The Sonata in d minor by Castrucci is a special case. The opening adagio has the character of a concerto, and in this performance the difference between the 'soli' and the 'tutti' are marked by the harpsichord, which in the tutti episodes plays full chords. The third movement is an adagio which comprises just two bars and closes on an open half-cadence. The way it is performed gives a clue on the interpreters' approach to this repertoire. "The catharsis of the first movement is followed by a fiery Allegro, whose energy is seized by a harpsichord improvisation and carried over into the third movement". In the latter, "[the] cadential ornamentation (...) is based on a famous example by Roger North; the concluding harpsichord cascades continue the arpeggiated style and by way of passing, quote the London harpsichordist William Babell." Talking about improvisation: several sonatas are preceded by a prelude on the recorder, preparing the key of the ensuing sonata. This was a common practice at the time, but is still seldom applied.

The disc opens with a prelude on the harpsichord, which leads to the first harpsichord item, taken from a second source which the performers have used. It is also from a time that the 'baroque style' was something of the past. Around 1762 Frederick Nussen published his Musica di Camera Op. 3, which includes twelve solos for harpsichord, which Nussen describes as "some old tunes new sett, and some new ones". Some of these tunes are folksongs from the British Isles, some are taken from pieces by Henry Purcell. Unfortunately the liner-notes don't mention the origins of these songs. T'amo tanto is an aria, probably from an opera by Attilio Ariosti. When young at the bar is a song from The Beggar's Opera, and Can love be controul'd is from the pen of Johann Christoph Pepusch. Frederick Nussen has no entry in New Grove, and the booklet does not give any information about him. A search on the internet was useful: he was of German birth and was naturalized in 1755. He wrote a set of six violin sonatas and a set of string trios as his Op. 1 and Op. 2 respectively. He was certainly not a nobody: the gravestone for him in Fulham calls him "one of his Majesty's musicians". The harpsichord pieces are nice additions to this disc with recorder sonatas which may have been preserved in this form in Sweden, but found their origin in England.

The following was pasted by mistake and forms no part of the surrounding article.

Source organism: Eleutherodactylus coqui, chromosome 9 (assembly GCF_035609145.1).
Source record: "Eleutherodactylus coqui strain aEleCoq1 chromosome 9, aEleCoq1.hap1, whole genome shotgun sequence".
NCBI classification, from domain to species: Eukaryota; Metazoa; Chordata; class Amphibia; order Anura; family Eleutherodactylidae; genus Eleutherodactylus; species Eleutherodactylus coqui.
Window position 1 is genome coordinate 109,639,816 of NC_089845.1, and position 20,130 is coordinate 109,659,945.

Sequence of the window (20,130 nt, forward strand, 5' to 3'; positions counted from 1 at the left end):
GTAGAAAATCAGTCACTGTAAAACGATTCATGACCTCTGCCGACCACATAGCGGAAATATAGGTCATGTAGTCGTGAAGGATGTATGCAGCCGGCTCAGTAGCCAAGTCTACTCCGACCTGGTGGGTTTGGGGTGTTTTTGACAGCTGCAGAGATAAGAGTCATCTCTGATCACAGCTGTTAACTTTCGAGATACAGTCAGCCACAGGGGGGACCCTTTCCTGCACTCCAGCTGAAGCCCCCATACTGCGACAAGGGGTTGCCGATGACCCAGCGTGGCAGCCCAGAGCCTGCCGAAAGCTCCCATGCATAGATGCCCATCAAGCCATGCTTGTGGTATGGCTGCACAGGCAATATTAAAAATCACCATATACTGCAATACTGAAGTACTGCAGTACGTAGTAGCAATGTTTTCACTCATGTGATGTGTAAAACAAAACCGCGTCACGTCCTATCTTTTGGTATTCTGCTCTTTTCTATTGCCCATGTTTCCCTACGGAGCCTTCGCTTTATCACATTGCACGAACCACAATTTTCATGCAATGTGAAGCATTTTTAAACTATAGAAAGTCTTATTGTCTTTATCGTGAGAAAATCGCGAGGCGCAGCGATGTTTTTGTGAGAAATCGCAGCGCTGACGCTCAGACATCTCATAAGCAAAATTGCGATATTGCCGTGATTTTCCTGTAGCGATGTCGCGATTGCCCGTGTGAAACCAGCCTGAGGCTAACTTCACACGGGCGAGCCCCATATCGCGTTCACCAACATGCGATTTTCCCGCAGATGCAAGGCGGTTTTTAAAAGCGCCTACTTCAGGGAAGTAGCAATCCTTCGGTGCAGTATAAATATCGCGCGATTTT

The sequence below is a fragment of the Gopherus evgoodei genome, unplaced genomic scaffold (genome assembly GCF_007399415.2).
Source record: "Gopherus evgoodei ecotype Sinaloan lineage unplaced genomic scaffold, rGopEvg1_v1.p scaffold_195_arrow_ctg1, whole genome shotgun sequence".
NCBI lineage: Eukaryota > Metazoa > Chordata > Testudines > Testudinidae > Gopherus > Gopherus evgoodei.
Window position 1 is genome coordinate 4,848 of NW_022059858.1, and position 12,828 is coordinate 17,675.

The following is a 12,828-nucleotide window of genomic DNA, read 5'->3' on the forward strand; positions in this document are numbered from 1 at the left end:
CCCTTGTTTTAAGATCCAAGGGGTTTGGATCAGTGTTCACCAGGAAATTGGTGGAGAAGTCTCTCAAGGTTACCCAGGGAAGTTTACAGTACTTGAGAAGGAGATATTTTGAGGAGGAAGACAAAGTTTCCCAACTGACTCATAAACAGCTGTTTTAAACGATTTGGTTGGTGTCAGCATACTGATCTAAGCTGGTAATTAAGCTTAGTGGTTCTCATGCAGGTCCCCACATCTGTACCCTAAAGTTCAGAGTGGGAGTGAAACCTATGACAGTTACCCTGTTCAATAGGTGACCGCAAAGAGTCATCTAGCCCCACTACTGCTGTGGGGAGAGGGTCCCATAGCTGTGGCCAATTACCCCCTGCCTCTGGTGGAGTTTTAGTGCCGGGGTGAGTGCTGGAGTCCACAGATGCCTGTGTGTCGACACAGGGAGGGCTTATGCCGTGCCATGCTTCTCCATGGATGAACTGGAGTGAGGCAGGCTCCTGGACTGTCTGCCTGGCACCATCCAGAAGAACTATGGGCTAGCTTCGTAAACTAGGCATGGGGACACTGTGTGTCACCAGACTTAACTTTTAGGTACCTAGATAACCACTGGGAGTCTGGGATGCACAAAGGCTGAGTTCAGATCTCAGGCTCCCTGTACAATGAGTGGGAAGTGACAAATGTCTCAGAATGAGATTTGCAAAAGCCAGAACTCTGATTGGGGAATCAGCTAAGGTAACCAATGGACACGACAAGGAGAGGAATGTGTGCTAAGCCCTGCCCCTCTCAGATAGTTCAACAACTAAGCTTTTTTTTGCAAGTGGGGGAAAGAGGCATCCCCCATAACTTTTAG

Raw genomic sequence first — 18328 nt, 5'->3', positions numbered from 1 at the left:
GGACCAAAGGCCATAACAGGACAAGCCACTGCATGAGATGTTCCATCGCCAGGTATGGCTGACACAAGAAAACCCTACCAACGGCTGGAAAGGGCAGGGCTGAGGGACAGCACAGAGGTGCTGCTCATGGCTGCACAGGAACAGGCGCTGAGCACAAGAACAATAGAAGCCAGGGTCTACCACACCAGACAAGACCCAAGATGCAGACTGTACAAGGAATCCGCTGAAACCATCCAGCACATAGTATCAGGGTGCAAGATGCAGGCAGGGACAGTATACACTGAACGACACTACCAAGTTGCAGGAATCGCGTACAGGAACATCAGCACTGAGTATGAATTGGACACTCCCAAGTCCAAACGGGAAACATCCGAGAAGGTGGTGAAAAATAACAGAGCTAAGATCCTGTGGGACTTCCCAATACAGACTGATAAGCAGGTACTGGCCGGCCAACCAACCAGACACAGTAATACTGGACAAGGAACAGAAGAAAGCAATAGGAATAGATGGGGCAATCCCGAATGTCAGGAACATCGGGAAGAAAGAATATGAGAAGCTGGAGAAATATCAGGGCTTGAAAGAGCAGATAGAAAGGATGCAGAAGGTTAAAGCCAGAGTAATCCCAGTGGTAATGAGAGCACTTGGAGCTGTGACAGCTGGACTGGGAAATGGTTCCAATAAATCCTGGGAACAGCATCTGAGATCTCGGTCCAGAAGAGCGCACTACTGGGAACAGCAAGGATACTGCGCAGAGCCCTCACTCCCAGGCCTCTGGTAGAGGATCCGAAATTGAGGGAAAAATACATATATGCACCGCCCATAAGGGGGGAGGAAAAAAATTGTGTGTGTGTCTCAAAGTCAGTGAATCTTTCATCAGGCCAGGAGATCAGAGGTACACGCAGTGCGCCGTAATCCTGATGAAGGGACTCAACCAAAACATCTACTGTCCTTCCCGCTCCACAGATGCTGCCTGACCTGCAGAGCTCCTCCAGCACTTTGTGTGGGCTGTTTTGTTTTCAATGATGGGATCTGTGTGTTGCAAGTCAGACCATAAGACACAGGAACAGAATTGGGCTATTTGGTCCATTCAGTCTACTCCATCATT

I already mentioned some aspects of performance practice. The interpreters have taken some liberties, but - as far as I can tell - all within the boundaries of what is historically plausible. Their creativity and imagination substiantially contribute to a performance that does these pieces full justice. Both Tabea Schwartz and Thomas Leininger are masters of their respective instruments. This is a very compelling disc that certainly will appeal to all lovers of the recorder, and not only to them.

With the second disc we stay in England, and turn to another immigrant from the continent. John Ernest Galliard was born as Johann Ernst Galliard in Celle in Germany; as his last name suggests the family was from France. He was educated at the transverse flute and the oboe by Pierre Maréchal, a member of the Celle court orchestra. He soon joined the orchestra himself and studied composition with Steffani and Farinelli in nearby Hanover. In 1706 the orchestra in Celle was disbanded, and Galliard travelled to London where he entered the service of Prince George of Denmark, Queen Anne's consort. Galliard has become mainly known as a composer of secular music and as an oboist at the Queen's Theatre. In his opera Teseo George Frideric Handel included obbligato oboe parts for him.

Galliard's oeuvre includes several operas, masques and pantomimes as well as songs, cantatas and anthems. Three collections of instrumental music are known: six sonatas for recorder Op. 1, six sonatas for bassoon or cello, and six sonatas for cello. Fabiano Martignago and Angelica Selmo have recorded the complete Op. 1, comprising six sonatas in four or five movements. Charles Burney was not very complimentary of Galliard's music, which he characterised as 'correct' but not very original. He probably referred mainly to his music for the theatre. However, I would not rank the six sonatas performed here among the indispensable, and they are not of the level of the sonatas by Geminiani and Castrucci. That does not imply that they should not be recorded. I have enjoyed the performances by Martignago and Selmo, who make the best of them. If you have a special liking of the recorder, this is certainly a disc you should add to your collection. Angelica Selmo includes two harpsichord works by Purcell, and that is nice, considering that this part of his oeuvre is relatively unknown. She plays them very well. The short playing time is disappointing; why did the performers not add some pieces by contemporaries?

Johan van Veen (© 2022)

Relevant links:

Thomas Leininger
Fabiano Martignago
Tabea Schwartz
Angelica Selmo